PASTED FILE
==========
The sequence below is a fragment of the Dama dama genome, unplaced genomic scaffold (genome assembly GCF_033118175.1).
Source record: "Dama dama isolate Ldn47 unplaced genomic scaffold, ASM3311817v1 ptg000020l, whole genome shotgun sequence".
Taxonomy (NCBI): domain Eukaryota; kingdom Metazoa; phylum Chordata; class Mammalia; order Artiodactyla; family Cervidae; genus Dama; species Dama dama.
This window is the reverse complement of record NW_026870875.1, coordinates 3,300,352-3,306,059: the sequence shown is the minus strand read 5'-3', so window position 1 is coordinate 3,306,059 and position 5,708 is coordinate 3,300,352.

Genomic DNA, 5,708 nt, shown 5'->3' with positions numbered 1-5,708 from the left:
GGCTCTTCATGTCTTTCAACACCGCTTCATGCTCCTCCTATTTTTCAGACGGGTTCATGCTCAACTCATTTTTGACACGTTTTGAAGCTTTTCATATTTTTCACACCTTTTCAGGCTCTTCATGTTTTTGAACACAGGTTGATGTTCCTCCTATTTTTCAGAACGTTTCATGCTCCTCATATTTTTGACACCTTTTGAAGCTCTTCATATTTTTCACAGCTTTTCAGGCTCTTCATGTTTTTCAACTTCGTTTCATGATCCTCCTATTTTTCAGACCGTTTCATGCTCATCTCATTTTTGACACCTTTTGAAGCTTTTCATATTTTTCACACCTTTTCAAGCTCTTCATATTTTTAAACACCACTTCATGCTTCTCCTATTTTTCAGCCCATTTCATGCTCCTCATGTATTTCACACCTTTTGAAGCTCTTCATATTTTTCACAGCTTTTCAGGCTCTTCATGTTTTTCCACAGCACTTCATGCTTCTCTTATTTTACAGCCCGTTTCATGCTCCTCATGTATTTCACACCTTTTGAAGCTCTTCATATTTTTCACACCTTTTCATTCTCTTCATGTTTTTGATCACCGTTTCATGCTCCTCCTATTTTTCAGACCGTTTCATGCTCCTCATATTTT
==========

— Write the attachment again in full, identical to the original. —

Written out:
The sequence below is a fragment of the Dama dama genome, unplaced genomic scaffold (genome assembly GCF_033118175.1).
Source record: "Dama dama isolate Ldn47 unplaced genomic scaffold, ASM3311817v1 ptg000020l, whole genome shotgun sequence".
Taxonomy (NCBI): domain Eukaryota; kingdom Metazoa; phylum Chordata; class Mammalia; order Artiodactyla; family Cervidae; genus Dama; species Dama dama.
This window is the reverse complement of record NW_026870875.1, coordinates 3,300,352-3,306,059: the sequence shown is the minus strand read 5'-3', so window position 1 is coordinate 3,306,059 and position 5,708 is coordinate 3,300,352.

Genomic DNA, 5,708 nt, shown 5'->3' with positions numbered 1-5,708 from the left:
GGCTCTTCATGTCTTTCAACACCGCTTCATGCTCCTCCTATTTTTCAGACGGGTTCATGCTCAACTCATTTTTGACACGTTTTGAAGCTTTTCATATTTTTCACACCTTTTCAGGCTCTTCATGTTTTTGAACACAGGTTGATGTTCCTCCTATTTTTCAGAACGTTTCATGCTCCTCATATTTTTGACACCTTTTGAAGCTCTTCATATTTTTCACAGCTTTTCAGGCTCTTCATGTTTTTCAACTTCGTTTCATGATCCTCCTATTTTTCAGACCGTTTCATGCTCATCTCATTTTTGACACCTTTTGAAGCTTTTCATATTTTTCACACCTTTTCAAGCTCTTCATATTTTTAAACACCACTTCATGCTTCTCCTATTTTTCAGCCCATTTCATGCTCCTCATGTATTTCACACCTTTTGAAGCTCTTCATATTTTTCACAGCTTTTCAGGCTCTTCATGTTTTTCCACAGCACTTCATGCTTCTCTTATTTTACAGCCCGTTTCATGCTCCTCATGTATTTCACACCTTTTGAAGCTCTTCATATTTTTCACACCTTTTCATTCTCTTCATGTTTTTGATCACCGTTTCATGCTCCTCCTATTTTTCAGACCGTTTCATGCTCCTCATATTTT